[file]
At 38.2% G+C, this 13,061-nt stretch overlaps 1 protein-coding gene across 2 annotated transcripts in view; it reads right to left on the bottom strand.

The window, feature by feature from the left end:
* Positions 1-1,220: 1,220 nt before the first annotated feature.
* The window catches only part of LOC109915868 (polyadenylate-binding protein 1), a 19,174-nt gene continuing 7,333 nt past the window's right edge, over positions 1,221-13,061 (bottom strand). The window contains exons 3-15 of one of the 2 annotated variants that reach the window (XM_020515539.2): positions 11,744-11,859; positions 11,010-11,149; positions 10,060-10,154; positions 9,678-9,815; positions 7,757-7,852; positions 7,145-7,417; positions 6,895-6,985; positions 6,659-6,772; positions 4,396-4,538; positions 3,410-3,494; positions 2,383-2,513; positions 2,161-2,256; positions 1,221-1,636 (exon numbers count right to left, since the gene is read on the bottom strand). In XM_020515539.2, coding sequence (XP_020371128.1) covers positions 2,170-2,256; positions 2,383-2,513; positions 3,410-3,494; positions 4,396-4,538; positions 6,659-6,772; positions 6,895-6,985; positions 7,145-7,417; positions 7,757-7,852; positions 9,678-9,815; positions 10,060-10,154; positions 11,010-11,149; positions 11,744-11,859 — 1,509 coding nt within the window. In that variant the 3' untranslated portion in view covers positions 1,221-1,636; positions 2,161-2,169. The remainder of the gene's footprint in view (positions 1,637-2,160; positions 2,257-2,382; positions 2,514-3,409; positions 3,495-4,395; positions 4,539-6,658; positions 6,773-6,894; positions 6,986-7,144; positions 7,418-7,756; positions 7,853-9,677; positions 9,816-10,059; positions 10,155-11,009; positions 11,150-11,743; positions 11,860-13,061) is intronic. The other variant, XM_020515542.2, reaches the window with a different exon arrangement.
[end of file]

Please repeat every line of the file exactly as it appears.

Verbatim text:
At 38.2% G+C, this 13,061-nt stretch overlaps 1 protein-coding gene across 2 annotated transcripts in view; it reads right to left on the bottom strand.

The window, feature by feature from the left end:
* Positions 1-1,220: 1,220 nt before the first annotated feature.
* The window catches only part of LOC109915868 (polyadenylate-binding protein 1), a 19,174-nt gene continuing 7,333 nt past the window's right edge, over positions 1,221-13,061 (bottom strand). The window contains exons 3-15 of one of the 2 annotated variants that reach the window (XM_020515539.2): positions 11,744-11,859; positions 11,010-11,149; positions 10,060-10,154; positions 9,678-9,815; positions 7,757-7,852; positions 7,145-7,417; positions 6,895-6,985; positions 6,659-6,772; positions 4,396-4,538; positions 3,410-3,494; positions 2,383-2,513; positions 2,161-2,256; positions 1,221-1,636 (exon numbers count right to left, since the gene is read on the bottom strand). In XM_020515539.2, coding sequence (XP_020371128.1) covers positions 2,170-2,256; positions 2,383-2,513; positions 3,410-3,494; positions 4,396-4,538; positions 6,659-6,772; positions 6,895-6,985; positions 7,145-7,417; positions 7,757-7,852; positions 9,678-9,815; positions 10,060-10,154; positions 11,010-11,149; positions 11,744-11,859 — 1,509 coding nt within the window. In that variant the 3' untranslated portion in view covers positions 1,221-1,636; positions 2,161-2,169. The remainder of the gene's footprint in view (positions 1,637-2,160; positions 2,257-2,382; positions 2,514-3,409; positions 3,495-4,395; positions 4,539-6,658; positions 6,773-6,894; positions 6,986-7,144; positions 7,418-7,756; positions 7,853-9,677; positions 9,816-10,059; positions 10,155-11,009; positions 11,150-11,743; positions 11,860-13,061) is intronic. The other variant, XM_020515542.2, reaches the window with a different exon arrangement.